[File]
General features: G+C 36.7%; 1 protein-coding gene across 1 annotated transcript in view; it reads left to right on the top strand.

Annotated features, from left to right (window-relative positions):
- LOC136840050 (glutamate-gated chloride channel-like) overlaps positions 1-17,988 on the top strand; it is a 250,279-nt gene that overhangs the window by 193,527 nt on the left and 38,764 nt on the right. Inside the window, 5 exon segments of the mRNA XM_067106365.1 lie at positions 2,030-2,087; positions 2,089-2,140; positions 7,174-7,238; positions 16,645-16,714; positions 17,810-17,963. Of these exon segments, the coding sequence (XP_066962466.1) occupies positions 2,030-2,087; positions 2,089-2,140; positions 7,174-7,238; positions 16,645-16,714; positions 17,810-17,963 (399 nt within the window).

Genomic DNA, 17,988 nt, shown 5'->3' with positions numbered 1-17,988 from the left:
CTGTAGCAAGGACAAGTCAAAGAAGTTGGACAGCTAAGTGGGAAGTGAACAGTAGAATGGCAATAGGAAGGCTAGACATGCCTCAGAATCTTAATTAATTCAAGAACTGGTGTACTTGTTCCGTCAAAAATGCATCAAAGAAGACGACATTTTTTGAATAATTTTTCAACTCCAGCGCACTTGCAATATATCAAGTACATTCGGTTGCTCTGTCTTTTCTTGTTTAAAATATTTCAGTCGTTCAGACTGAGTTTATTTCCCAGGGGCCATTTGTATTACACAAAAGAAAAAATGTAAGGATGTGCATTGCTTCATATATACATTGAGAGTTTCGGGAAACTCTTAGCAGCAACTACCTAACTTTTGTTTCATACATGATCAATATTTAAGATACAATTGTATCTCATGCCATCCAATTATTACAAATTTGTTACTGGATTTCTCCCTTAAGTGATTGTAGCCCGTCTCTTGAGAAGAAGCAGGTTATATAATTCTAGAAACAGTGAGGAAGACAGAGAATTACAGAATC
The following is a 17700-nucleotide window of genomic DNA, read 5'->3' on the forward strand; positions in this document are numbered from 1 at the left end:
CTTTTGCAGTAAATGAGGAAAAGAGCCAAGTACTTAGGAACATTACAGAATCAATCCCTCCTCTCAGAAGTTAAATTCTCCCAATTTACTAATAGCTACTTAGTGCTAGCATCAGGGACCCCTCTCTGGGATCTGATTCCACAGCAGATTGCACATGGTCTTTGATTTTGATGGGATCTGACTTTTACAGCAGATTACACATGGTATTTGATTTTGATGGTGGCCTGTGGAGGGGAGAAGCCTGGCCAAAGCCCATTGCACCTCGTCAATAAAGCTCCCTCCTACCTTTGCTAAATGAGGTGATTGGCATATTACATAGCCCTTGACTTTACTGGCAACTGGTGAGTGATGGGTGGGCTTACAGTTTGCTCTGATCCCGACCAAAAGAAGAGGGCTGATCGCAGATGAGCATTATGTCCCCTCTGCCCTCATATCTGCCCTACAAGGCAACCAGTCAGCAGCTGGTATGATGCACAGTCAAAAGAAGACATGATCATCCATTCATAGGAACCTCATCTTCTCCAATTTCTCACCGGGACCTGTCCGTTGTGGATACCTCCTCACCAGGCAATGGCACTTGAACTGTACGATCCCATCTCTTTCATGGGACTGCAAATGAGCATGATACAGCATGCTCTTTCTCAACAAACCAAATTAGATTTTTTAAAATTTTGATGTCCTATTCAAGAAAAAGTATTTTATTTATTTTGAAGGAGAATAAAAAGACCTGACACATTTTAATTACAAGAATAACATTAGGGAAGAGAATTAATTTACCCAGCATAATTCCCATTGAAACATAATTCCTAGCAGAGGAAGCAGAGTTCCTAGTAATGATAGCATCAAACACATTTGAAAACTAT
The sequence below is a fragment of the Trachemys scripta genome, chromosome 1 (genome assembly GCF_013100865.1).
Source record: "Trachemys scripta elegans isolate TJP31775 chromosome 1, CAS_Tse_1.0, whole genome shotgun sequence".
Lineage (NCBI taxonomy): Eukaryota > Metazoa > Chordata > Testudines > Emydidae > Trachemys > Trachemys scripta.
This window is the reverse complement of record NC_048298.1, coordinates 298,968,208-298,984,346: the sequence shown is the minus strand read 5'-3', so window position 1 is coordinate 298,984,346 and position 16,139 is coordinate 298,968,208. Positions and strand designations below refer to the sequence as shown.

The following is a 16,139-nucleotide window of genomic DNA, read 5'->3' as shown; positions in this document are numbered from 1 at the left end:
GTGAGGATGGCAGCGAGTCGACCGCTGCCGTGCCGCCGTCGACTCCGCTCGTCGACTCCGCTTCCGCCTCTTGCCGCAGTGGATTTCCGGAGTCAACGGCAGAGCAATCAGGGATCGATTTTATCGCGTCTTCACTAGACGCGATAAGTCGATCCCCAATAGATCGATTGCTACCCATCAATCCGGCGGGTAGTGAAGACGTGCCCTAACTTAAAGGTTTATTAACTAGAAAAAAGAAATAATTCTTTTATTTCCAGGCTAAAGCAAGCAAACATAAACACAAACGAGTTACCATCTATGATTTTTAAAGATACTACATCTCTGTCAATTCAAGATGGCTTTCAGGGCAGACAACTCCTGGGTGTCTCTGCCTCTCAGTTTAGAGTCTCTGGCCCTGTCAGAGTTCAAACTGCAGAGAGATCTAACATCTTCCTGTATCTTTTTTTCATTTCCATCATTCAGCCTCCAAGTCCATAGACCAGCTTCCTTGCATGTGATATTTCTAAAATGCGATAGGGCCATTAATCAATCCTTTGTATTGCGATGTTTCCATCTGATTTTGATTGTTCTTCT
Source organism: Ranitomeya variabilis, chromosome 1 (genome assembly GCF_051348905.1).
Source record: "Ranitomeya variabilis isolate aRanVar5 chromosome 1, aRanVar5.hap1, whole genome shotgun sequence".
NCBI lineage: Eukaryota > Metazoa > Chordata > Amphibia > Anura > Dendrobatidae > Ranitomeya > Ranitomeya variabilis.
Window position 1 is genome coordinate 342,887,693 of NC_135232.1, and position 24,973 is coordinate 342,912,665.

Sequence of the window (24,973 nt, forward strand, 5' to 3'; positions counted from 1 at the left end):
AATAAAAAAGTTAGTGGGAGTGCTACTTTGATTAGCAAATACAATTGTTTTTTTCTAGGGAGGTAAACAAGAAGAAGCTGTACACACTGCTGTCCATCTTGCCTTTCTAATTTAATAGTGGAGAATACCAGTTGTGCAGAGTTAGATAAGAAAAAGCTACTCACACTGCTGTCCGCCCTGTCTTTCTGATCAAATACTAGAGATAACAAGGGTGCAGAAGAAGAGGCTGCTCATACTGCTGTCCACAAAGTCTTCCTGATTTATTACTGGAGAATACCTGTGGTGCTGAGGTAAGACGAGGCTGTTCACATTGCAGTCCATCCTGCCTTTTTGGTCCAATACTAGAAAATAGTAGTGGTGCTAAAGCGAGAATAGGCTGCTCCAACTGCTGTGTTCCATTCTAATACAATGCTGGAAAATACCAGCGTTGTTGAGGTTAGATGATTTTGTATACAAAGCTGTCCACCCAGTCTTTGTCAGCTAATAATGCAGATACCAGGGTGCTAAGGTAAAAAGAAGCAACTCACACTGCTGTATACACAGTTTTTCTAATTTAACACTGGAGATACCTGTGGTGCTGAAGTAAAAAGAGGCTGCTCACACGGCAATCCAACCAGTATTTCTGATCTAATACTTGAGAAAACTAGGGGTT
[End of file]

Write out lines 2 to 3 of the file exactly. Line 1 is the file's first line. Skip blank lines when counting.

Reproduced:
Annotated features, from left to right (window-relative positions):
- LOC136840050 (glutamate-gated chloride channel-like) overlaps positions 1-17,988 on the top strand; it is a 250,279-nt gene that overhangs the window by 193,527 nt on the left and 38,764 nt on the right. Inside the window, 5 exon segments of the mRNA XM_067106365.1 lie at positions 2,030-2,087; positions 2,089-2,140; positions 7,174-7,238; positions 16,645-16,714; positions 17,810-17,963. Of these exon segments, the coding sequence (XP_066962466.1) occupies positions 2,030-2,087; positions 2,089-2,140; positions 7,174-7,238; positions 16,645-16,714; positions 17,810-17,963 (399 nt within the window).